An adverb of frequency tells us how often something takes place.
Adverb of Frequency in English
The Position of the Adverb in a Sentence:
1. An adverb of frequency goes before a principal verb (except with To Be).
- Do you often go to the cinema?
- I sometimes watch Chinese films.
- She never eats vegetables.
- I always read comic books.
- They rarely watch music channels.
2. An adverb of frequency goes after the verb To Be.
- I am always worried about my study result.
- She is usually very happy.
- I have never done anything bad.
- She is always cooking spaghetti.
- You are seldom anxious about my health.
3. Between the auxiliary and the principal verb. When the verb consists of an auxiliary verb, the frequency adverb goes after it.
- He has always done justice to all.
- I have often thought of starting a business.
- I have never forgotten those unfortunate events.
- I have sometimes managed to hoodwink others.
- We could hardly ever appreciate his conduct.
- We shall never seek such favors.
- They will always regret having done this.
- They will usually take such big risks.
1. Some frequency adverbs (e.g. usually, normally, often, frequently, sometimes and occasionally) can also go in the beginning or end of a sentence. For example:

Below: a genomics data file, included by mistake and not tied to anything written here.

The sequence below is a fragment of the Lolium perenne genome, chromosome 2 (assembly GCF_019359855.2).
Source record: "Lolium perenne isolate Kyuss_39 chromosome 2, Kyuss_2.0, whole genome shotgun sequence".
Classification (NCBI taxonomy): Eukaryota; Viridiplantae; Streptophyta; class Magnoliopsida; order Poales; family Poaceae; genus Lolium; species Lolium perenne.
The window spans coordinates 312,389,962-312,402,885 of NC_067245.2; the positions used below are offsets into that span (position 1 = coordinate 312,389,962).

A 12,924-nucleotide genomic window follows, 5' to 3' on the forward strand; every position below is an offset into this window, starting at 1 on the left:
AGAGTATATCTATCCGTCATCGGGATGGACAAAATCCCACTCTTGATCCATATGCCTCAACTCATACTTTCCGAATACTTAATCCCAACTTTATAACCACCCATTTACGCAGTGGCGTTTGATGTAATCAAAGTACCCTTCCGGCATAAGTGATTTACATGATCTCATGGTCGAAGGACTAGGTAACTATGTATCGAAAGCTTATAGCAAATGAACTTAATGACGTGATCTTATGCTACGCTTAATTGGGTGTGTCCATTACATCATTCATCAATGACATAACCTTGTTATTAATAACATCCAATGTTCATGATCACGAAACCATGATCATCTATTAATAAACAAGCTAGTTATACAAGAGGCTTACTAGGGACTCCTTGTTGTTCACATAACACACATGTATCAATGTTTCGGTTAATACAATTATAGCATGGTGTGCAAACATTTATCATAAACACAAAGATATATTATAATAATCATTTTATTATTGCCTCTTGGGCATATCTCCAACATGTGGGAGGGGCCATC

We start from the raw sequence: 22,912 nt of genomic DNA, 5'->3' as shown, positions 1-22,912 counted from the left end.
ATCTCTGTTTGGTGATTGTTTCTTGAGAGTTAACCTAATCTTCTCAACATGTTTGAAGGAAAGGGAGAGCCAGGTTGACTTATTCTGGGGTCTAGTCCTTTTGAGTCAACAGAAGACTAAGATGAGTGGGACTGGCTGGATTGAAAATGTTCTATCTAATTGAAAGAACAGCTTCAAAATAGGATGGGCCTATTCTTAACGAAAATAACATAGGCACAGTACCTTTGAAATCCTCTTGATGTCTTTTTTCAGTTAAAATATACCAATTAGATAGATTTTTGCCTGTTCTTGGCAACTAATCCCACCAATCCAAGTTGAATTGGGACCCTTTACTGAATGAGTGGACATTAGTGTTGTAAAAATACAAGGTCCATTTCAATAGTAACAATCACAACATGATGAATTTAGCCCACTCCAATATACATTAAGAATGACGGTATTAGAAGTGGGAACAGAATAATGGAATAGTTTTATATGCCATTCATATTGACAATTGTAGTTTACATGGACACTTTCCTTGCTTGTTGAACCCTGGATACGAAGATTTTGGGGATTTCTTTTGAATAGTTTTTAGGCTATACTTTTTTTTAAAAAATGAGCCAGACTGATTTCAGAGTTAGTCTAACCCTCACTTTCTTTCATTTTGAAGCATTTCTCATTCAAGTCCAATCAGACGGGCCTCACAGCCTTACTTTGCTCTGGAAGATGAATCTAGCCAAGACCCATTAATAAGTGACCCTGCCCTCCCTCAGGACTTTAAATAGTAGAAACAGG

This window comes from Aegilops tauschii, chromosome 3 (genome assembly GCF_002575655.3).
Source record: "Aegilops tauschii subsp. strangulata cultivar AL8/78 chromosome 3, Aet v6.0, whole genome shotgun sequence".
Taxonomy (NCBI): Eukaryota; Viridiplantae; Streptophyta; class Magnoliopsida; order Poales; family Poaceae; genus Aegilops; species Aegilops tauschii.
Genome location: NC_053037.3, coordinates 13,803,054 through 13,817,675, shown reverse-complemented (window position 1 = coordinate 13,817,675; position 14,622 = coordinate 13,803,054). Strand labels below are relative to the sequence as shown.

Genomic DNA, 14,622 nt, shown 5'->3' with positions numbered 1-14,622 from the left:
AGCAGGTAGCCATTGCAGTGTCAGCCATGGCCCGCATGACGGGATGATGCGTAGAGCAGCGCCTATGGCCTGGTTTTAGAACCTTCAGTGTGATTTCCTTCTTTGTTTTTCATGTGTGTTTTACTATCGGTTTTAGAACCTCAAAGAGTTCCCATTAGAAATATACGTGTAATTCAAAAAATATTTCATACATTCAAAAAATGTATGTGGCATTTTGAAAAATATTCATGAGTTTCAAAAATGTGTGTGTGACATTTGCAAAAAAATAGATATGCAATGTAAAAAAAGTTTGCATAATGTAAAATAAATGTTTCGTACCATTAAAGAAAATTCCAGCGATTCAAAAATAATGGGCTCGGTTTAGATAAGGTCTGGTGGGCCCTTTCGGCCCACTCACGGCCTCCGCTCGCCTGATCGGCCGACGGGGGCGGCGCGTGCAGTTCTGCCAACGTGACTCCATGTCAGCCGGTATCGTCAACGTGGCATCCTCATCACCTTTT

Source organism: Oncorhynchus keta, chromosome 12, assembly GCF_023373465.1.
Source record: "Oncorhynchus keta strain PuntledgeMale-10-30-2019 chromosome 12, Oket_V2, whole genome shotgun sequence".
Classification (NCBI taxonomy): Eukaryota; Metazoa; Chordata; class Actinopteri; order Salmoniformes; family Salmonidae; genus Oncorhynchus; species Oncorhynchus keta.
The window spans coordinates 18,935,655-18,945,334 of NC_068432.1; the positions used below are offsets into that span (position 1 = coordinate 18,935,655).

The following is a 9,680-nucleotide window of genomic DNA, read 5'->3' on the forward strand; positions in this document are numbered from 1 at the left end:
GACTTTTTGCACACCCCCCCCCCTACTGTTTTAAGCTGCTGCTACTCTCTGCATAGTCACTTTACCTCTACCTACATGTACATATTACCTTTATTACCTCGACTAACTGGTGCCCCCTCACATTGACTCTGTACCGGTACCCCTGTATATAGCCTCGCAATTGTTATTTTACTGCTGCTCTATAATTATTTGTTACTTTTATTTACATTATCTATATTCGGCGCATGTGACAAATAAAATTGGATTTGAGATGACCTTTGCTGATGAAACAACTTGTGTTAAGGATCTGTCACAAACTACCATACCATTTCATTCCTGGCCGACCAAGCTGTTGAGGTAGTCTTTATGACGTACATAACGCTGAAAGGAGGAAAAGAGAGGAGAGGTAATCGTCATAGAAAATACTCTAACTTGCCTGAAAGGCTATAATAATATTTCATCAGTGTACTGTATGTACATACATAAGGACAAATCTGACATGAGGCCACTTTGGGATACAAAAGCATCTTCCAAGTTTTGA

- He writes often.
- We visit them frequently.
- Sometimes I am late for office.
2. The adverbs always, ever, never, seldom and rarely need to be placed before the verb. These adverbs cannot be placed in the beginning or end of a sentence.
3. Adverbs usually go after the auxiliaries. But when the auxiliaries need to be stressed, they are sometimes put after the adverbs. For example:
- We never should do such things.
- You always have done justice to all.
4. Used to and have to are always placed after adverbs.
- We sometimes used to stay up the whole night.
- He occasionally used to write to me.
- The fire brigade always has to be ready to face any emergency.
Adverbs of Frequency in English | Images